In a democratic system, the words of politicians are expected to influence our own actions and attitudes. The racist mistruths and scaremongering perpetuated by Israel’s high-ranking parliamentarians have undoubtedly ignited anger and hate towards the African migrant community, inciting the pogrom in south Tel Aviv.

Wednesday night’s violence followed an angry protest-rally, during which high-ranking members of the ruling Likud party delivered racist, vitriolic speeches. MK Miri Regev, echoing pre-genocidal rhetoric, described African migrants as ‘a cancer in our body’, blaming ‘leftists’ for the fact that the government has not pursued a policy of mass expulsion. MK Danny Dannon, also spoke and later posted on Facebook that ‘Israel is at war. An enemy state of infiltrators was established in Israel, and its capital is south Tel Aviv’, referring to African migrants, a significant proportion of whom live in the district.

Upon the conclusion of the rally, a mob of an estimated 1000 Israelis approached the African migrant neighbourhood in south Tel Aviv. Police halted the mob’s progress, stopping them from crossing a bridge that leads into the heart of the residential area and arguably avoiding a massacre.

The mob proceeded to rampage through the Hatikva neighbourhood, attacking African men and women they encountered. An Eritrean woman was assaulted with bottles on Hanoch Street. The baby she was carrying dropped to the floor. A Sudanese man was set upon as he sat in his car and the windows were shattered.

The mob chanted slogans like ‘The people want the Sudanese deported’ and ‘Infiltrators get out of our homes’ as they careered through the streets. The violent rampage continued for several hours through the night, resulting in a surprisingly low amount of arrests, between 11 and 17 depending on sources.

+972 Magazine, an independent, non-profit publication generally regarded as representing leftwing, progressive views did publish eyewitness accounts of the pogrom. However, they also published a vitriolic piece written by Larry Derfner that tows the Likud party line, contributing to the hatred and violence towards African migrants. In his piece, Derfner, who identifies himself as ‘an ultra liberal Zionist’, wrote:

‘…with at least 60,000 here and 2,000 to 3,000 more arriving monthly, all of them crowding into a few neighbourhoods of poor, conservative, frightened Jews, they are a threat to the fabric of this society. Given their numbers, there’s a limit to how much compassion Israel can show them. At this point, we have to worry about our own first.’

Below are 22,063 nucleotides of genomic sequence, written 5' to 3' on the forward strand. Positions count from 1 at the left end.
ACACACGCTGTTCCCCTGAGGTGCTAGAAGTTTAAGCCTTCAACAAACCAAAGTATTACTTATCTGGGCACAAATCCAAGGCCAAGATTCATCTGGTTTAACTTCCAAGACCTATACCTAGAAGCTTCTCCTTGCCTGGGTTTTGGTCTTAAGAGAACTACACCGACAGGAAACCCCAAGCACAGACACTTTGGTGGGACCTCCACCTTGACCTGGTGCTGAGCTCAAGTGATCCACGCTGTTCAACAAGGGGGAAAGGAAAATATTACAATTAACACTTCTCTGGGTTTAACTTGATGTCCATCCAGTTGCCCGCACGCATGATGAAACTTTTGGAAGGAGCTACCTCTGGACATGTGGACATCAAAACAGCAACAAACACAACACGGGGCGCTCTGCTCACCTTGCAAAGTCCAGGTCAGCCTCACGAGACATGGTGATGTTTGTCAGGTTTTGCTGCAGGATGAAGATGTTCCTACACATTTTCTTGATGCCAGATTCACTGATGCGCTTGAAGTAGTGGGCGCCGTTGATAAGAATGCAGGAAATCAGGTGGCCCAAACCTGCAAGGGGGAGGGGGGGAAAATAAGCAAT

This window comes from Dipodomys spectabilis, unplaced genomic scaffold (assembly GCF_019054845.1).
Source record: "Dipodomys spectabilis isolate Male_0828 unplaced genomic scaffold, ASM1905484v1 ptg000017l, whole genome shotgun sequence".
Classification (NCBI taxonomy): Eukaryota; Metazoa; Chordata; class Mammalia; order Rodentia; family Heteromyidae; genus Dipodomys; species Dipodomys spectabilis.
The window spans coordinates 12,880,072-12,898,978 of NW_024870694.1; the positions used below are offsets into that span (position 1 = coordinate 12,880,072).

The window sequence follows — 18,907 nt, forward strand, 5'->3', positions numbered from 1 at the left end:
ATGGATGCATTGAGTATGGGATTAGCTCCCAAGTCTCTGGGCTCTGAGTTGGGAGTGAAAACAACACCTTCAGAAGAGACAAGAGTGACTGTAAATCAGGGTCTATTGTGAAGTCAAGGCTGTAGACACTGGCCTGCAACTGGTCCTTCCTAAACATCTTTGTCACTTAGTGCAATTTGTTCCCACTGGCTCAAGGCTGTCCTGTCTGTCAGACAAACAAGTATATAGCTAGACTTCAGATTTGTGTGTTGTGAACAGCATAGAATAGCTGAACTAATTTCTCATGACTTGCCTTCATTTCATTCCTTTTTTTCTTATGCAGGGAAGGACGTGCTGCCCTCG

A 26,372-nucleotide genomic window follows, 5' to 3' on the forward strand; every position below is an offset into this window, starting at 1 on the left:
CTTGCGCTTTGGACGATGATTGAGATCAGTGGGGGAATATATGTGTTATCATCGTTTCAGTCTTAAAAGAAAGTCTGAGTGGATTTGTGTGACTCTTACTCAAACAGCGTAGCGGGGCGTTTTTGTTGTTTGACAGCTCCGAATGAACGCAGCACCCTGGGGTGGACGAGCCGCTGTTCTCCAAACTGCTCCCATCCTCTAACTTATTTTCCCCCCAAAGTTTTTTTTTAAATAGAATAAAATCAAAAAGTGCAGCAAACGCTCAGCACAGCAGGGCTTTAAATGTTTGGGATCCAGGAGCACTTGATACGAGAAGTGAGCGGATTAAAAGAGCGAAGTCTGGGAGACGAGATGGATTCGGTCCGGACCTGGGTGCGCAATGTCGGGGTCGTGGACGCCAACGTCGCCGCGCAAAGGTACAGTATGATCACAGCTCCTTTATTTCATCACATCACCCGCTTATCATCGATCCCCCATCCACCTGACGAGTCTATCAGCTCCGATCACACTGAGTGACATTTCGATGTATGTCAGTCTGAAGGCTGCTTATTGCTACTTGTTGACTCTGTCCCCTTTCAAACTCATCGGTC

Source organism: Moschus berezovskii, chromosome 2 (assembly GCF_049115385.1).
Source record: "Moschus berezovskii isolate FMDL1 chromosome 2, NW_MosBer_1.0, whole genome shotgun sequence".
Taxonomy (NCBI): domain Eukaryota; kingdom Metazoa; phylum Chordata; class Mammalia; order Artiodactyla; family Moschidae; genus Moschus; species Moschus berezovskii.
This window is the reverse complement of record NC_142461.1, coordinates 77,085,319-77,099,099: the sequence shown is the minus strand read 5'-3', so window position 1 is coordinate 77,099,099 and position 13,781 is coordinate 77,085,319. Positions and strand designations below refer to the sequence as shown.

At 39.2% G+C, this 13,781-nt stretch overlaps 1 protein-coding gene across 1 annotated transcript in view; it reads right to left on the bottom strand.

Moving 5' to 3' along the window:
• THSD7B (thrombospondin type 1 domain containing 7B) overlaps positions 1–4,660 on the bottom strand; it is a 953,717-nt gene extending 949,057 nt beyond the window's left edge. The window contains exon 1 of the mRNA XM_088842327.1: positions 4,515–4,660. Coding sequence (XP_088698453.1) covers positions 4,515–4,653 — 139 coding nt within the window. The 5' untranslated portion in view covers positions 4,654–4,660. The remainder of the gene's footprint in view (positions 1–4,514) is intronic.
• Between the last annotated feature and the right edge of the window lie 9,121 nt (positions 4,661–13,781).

Derfner’s comments validate the argument that while Zionism can accommodate liberal and humanistic discourses, it cannot be practised without the abuse and disregard of the rights of those who are not Jewish.

In the aftermath of the rampage, Danny Dannon, speaking to Haaretz, called for the forced expulsion of African migrants from population centres in Israel. He also demanded the acceleration of the building of detention centres where African migrants would be held, stating:

‘the infiltrators must be distanced immediately, … We must expedite the construction of temporary detention facilities and remove Africans from population centres.’

The Israeli media have been quick to emphasise that impoverished, working class Mizrahi Jews have carried out the attacks on African migrant communities. This reinforces the ethnic hierarchy and creates a space in which the Israeli authorities can deflect responsibility for both the violence and the conditions in which the Mizrahi subsist.

Predictably, the old colonial tactic of divide and rule is all too evident here. The ruling class are the cause of the hardship that the Mizrahi and Sephardi suffer. Through rhetoric and vitriol they are able to redirect anger toward African migrant communities who are victims of greater oppression themselves.

If the Israeli authorities continue to downplay and ignore what happened in Tel Aviv last week, there will undoubtedly be a repeat. If the men and women who govern Israel continue to fuel the fires of racial hatred, the severity of the violence will increase and the scale will spread.



Posted on June 1, 2012, in African Struggles, Imperialism & Colonialism, Mid-East Struggles and tagged , . Bookmark the permalink. Comments Off on What Israel’s Anti-African Pogroms Tell Us About Zionism.